After about 5 days of cleaning the house top to bottom (the house had about 15 years of dust in it) we then started to paint. I started out and went to town just painting painting painting. Here's how it looked by the end of day 1 painting:Yes, I do realize the paint job at this point looks only half done - Explaination: I'm short and terrified of heights - thus why the color only goes up about 9 feet. Our ladder is only 6 feet tall and I will NOT go farther than the second-to-top rung. My husband was needed to complete the taping of the crown molding and then painting a foot below it. Only then I was able to use the roller extender and finish the job!
After an initial panic of "Oh crud, I chose to paint my bedroom Battleship Gray!!,"all is well and here is the final result:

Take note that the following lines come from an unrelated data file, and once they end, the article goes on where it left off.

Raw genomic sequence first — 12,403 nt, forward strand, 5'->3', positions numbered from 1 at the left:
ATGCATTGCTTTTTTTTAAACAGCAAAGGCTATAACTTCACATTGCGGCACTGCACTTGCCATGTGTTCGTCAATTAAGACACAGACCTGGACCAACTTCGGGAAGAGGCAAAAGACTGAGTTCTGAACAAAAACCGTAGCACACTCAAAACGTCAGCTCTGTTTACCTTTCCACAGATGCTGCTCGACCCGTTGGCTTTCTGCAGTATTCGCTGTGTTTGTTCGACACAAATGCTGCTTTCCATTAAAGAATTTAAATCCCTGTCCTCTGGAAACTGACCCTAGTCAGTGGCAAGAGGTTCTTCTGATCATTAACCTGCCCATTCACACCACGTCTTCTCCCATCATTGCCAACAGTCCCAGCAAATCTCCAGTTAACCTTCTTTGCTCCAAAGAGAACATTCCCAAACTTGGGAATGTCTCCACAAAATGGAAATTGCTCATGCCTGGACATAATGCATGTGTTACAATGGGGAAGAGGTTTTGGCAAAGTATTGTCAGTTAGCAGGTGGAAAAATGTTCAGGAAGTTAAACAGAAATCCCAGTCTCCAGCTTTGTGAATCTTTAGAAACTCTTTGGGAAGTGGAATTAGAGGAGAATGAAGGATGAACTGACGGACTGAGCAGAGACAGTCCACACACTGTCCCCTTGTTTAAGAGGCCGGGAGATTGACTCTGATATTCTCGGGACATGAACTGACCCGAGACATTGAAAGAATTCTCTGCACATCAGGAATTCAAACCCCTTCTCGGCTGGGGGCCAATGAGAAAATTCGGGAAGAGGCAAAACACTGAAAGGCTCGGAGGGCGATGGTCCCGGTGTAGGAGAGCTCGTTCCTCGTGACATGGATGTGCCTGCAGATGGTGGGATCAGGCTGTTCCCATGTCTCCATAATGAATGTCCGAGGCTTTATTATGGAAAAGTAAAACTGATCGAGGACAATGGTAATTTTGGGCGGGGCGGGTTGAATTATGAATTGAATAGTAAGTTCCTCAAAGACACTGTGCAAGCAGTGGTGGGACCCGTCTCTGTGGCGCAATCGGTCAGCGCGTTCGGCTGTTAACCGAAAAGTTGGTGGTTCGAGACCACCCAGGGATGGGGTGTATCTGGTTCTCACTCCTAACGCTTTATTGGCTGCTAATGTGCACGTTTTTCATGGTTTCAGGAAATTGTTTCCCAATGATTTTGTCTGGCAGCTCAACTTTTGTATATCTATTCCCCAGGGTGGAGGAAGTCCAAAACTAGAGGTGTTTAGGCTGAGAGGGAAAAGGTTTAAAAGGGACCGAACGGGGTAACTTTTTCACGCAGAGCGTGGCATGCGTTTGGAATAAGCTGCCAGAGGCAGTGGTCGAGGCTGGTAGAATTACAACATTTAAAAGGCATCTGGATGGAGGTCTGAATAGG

I love it and kind of get a beachy feel from the contrast of the blue and white - and the blue isn't too steel-y or to baby-ish.

One room down -- 3 more to go!! Next up, the kitchen, a mix of priming, painting trim and then painting walls. I shake my fist at you icky khaki color!


New Ventures

Big News -

Things are so crazy with the economy right now - especially in the specific industry I just happened to get a Master's degree in. I've decided that I am NOT happy not having a job, even though the flexibility associated with unemployment is quiet a perk. I've never ever seen myself as a registered architect or as a CAD monkey for years and I will never enjoy carrying out someone else's designs. So recently I have really been analyzing how I could use my talents and skills I learned during school and throughout my wedding design/planning process. I love creating - taking a basic canvas, whether a building or a simple piece of paper, and making it bright, lovely and something someone looks at and say "this is refreshing, simple and perfect!".